The RIDOTTO on Monday evening served at once to display the taste of the Director of the evening’s entertainment and the insufferable dullness of the polite world, when unmixed with souls of less fined composition. Nothing could be more splendid that the disposition of the lights and the stile [sic] of the theatre, which was wonderfully converted into a large, elegant and commodious room, capable of receiving at least four times the quantity of persons present, whose gross number could not have exceeded two hundred, or two hundred and fifty. It was at the same time hardly possible for the insipidity and want of cordiality observable in the company to be exceeded. The only way of accounting for this latter circumstance, is the recollection, that they were mostly persons of title and ton, there being only half a dozen ladies of known cracked characters and very few of the bourgeois discoverable. One of the latter, in order to mark beyond a doubt his habit of living and seat of residence, caught a well-dressed fille de joie round the neck and smacked her as loud as the sound of a double bass, in the sight of every beholder; and two of the former (Mother M. and Mrs. F) probably actuated by a fear that their shrivelled faces and coarse necks should make it be imagined that they were not votaries to Venus, came in apparently filled with the juice of the grape; indeed if they had but just staggered from the altar of Bacchus, they could not have seemed more ripe for riot and folly.
Among the persons of present fashion, were the following:
The Duke of Dorset, Lord Carlisle, Lord Egremont, Lord E. Bentinck, Lord Malden, Lord Villars, Lord Palmerston, Lord Grosvenor, Lord Chesterfield, the Countess of Peterborough, Lady Worsley, Lady Harborough, Lady Cork and Company, Mrs Lascelles, Miss Mordaunt, Mrs Middleton and Mrs Phillimore, Lady Fleming, Miss Payne, Lady Sherrard, Sir Thomas Clergys, Mr Damer, Messrs Hares, Mr Smith, Mr Mead, Mr Middleton, Mr Stanhope and many others.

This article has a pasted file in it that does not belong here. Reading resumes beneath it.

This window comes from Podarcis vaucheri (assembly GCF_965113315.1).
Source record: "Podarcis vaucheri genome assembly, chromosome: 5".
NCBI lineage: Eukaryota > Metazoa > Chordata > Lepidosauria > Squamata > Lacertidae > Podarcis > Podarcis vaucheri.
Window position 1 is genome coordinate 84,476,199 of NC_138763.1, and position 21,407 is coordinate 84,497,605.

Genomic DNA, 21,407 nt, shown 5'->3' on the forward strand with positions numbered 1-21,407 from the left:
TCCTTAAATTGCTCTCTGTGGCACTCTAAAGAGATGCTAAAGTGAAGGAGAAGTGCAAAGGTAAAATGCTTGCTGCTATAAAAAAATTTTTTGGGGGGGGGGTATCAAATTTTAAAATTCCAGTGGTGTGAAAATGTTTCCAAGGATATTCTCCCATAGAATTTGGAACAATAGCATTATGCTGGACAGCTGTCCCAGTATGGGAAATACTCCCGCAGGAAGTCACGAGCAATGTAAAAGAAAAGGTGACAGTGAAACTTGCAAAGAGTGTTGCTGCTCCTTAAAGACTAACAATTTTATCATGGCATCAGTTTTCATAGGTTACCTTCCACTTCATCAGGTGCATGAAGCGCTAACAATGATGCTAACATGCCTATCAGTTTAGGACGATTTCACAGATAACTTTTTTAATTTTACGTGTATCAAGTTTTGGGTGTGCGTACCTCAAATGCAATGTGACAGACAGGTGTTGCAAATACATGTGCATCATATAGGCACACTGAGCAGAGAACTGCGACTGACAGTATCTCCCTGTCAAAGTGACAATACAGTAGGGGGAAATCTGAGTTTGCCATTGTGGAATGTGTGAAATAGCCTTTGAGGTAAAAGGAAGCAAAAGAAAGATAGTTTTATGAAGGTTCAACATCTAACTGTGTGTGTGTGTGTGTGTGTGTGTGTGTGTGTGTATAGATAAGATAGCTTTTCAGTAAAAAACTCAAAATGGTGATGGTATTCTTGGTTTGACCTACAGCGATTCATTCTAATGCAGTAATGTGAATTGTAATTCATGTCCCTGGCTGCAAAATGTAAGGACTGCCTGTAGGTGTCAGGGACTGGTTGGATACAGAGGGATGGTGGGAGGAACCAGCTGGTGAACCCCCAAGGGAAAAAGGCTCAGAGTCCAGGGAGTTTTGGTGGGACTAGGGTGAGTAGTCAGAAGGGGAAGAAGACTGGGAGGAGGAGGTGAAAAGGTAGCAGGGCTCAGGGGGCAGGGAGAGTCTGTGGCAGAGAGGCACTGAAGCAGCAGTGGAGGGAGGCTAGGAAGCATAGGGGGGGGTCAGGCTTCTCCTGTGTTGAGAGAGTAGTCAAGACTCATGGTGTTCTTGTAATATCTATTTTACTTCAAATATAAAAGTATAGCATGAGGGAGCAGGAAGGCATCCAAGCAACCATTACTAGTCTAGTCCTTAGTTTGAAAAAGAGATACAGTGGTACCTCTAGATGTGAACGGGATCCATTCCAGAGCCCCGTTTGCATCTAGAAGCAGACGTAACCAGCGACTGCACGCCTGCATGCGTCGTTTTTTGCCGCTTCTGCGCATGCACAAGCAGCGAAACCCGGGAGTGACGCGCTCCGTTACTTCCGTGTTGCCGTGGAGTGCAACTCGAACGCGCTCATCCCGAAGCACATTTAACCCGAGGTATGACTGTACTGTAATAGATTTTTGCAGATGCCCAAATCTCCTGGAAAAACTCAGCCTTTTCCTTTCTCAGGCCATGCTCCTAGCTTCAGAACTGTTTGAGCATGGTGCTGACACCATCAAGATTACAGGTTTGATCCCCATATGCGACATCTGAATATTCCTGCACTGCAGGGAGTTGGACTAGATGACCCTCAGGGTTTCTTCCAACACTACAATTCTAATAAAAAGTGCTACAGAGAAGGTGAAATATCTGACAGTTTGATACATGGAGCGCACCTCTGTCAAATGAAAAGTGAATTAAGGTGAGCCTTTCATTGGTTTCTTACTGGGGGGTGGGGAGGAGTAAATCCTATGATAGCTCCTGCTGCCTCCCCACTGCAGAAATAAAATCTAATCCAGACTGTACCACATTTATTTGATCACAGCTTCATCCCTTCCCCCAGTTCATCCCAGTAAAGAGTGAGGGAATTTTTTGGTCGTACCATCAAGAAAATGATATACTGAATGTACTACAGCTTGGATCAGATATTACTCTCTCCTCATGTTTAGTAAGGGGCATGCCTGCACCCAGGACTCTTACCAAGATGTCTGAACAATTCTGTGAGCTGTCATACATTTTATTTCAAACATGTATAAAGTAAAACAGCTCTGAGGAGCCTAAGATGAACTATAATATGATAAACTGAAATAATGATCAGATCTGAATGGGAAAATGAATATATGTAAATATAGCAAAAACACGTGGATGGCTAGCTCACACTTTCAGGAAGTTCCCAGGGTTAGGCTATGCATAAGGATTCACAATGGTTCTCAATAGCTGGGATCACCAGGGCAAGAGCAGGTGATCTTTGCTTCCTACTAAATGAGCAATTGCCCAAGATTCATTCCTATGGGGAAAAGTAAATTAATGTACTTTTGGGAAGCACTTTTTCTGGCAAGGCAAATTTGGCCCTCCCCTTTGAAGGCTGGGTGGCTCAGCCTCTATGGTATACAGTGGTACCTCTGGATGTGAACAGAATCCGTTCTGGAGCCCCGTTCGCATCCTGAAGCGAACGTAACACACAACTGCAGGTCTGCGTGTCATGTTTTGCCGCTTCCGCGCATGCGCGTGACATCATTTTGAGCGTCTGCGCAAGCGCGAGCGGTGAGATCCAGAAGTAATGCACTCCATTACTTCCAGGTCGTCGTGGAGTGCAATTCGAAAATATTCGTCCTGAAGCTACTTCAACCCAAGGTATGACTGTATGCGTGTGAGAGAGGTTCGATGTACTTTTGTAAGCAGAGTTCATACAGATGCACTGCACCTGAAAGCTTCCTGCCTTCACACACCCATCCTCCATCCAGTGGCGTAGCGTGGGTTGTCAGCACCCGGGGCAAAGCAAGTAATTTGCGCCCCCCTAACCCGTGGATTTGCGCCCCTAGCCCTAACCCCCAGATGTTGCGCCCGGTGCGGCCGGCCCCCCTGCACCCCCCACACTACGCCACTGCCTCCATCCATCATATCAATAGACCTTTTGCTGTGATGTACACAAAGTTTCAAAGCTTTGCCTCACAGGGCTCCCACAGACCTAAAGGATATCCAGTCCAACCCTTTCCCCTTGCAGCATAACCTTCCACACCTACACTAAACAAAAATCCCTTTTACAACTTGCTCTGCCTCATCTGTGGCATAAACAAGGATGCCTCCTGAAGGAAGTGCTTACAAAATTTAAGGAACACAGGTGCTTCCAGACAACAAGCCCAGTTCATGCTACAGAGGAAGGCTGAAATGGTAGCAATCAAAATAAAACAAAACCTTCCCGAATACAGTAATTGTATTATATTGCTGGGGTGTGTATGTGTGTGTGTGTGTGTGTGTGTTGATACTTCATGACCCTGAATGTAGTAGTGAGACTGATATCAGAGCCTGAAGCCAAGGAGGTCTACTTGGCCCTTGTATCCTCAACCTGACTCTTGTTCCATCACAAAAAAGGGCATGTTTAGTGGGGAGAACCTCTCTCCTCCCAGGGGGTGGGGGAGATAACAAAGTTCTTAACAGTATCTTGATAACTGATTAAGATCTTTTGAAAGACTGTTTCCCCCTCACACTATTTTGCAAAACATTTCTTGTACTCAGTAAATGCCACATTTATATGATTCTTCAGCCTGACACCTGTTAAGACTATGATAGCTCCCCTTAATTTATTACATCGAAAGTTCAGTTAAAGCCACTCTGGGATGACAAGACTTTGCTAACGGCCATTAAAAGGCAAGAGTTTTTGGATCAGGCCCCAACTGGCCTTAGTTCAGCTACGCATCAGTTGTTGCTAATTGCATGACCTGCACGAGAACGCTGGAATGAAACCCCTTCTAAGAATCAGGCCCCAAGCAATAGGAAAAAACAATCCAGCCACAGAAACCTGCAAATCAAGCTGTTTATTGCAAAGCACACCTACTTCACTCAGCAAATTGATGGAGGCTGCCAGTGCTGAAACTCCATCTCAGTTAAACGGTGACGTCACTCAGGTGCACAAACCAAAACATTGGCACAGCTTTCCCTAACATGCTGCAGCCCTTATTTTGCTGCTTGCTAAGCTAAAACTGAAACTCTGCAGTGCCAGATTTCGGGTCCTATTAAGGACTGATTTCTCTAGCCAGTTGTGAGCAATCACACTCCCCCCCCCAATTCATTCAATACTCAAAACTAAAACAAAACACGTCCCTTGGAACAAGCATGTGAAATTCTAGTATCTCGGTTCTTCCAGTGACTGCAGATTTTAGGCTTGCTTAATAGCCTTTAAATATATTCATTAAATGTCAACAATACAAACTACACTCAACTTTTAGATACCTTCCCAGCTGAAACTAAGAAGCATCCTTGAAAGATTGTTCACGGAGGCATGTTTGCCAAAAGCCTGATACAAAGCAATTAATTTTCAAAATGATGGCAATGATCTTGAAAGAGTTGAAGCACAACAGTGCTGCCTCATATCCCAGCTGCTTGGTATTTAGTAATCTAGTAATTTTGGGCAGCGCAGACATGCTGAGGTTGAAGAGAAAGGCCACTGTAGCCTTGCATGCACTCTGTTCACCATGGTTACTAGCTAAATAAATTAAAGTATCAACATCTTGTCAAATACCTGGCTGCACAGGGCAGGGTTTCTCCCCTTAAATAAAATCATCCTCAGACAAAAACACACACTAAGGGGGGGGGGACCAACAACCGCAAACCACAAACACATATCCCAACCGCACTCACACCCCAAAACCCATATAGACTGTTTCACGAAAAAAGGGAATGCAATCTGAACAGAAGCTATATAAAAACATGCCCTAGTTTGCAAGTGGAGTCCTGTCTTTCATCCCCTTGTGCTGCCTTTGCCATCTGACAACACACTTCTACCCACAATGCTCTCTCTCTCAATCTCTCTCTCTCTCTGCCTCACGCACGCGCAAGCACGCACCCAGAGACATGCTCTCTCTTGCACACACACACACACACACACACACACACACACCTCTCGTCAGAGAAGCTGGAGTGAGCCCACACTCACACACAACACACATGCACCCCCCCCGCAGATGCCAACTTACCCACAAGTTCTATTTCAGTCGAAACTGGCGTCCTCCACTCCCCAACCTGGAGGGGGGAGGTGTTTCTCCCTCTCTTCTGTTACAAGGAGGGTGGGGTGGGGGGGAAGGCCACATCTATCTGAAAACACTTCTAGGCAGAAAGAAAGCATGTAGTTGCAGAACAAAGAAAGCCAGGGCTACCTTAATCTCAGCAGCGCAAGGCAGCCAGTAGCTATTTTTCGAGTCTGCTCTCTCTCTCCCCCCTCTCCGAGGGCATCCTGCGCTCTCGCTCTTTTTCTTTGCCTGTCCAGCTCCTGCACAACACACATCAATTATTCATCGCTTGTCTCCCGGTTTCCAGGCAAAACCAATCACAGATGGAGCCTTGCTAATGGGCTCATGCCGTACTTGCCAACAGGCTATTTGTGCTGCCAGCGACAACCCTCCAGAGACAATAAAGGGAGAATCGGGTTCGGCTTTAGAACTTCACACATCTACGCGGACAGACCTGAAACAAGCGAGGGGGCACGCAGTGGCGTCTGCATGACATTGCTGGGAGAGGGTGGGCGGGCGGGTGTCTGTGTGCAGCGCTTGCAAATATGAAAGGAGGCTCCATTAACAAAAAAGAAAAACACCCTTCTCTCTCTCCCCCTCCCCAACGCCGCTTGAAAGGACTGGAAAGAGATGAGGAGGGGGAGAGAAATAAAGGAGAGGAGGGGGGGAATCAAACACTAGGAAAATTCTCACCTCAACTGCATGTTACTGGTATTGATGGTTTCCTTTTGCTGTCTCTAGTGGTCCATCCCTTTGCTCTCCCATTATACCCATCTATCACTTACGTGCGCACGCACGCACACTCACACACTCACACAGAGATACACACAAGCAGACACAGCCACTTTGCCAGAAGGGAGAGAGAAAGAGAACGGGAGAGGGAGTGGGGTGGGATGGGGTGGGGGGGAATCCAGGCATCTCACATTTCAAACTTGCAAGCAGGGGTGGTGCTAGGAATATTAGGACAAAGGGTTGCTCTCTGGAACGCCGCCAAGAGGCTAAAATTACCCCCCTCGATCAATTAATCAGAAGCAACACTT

Confectionery, wines and musick [sic] were provided. The first was good, the second but very la, la! and the third not only scanty, but most careless and indifferent.
About four o’clock all the company had retired.
Possibly not the best of nights, then! One hopes that ‘Mother M.’ the lady of cracked character was not ‘Mother Mordaunt’, Grace’s Aunt Robinaina, and ‘Mrs F.’, was not Lady Fleming, the mother of Lady Worsley who retained her former title after her remarriage to Edwin Lascelles, Baron Harewood. What is known, however, is that not many years after this Robinaiana’s son, Charles Henry Mordaunt (by that time the 5th Earl of Peterborough and 3rd Earl of Monmouth), was called as a witness in Lady Worsley’s divorce case. The purpose was to testify to her dissolute character. And Lady Worsley’s lover, Maurice George Bisset, after abandoning her eventually married Robinaiana’s daughter Harriat (present at the Haymarket the night ‘Miss Mordaunt’ was listed above).
If Robinaiana was indeed ‘Mother M.’, her husband’s actions that year might certainly have given her cause to turn to the ‘juice of the grape’. For, proving the old adage that ‘there’s no fool like an old fool’ to be all too true, the 4th Earl of Peterborough gave the gossips of the day some scandalous revelations to pass around the drawing rooms and ballrooms of the ton.
And to find out what that gossip was you’ll have to read our book, An Infamous Mistress: The Life, Loves and Family of the Celebrated Grace Dalrymple Elliott in which we reveal all, not only about Grace but also her hitherto unknown relatives. For Grace’s maternal family has been overlooked in every history of her ever written, until now, and they are central to Grace’s story and fascinating in their own right. An Infamous Mistress is available now in the UK from Pen and Sword Books and all other good bookshops, and in America it will be published in the springtime although it is available for pre-order now.
Ridotto, an entertainment consisting of music, dancing and sometimes gambling. The term was introduced to England ‘in the year 1722, at the Opera-house in the Haymarket.’ Oxford English Dictionary
Morning Chronicle, 16th April, 1777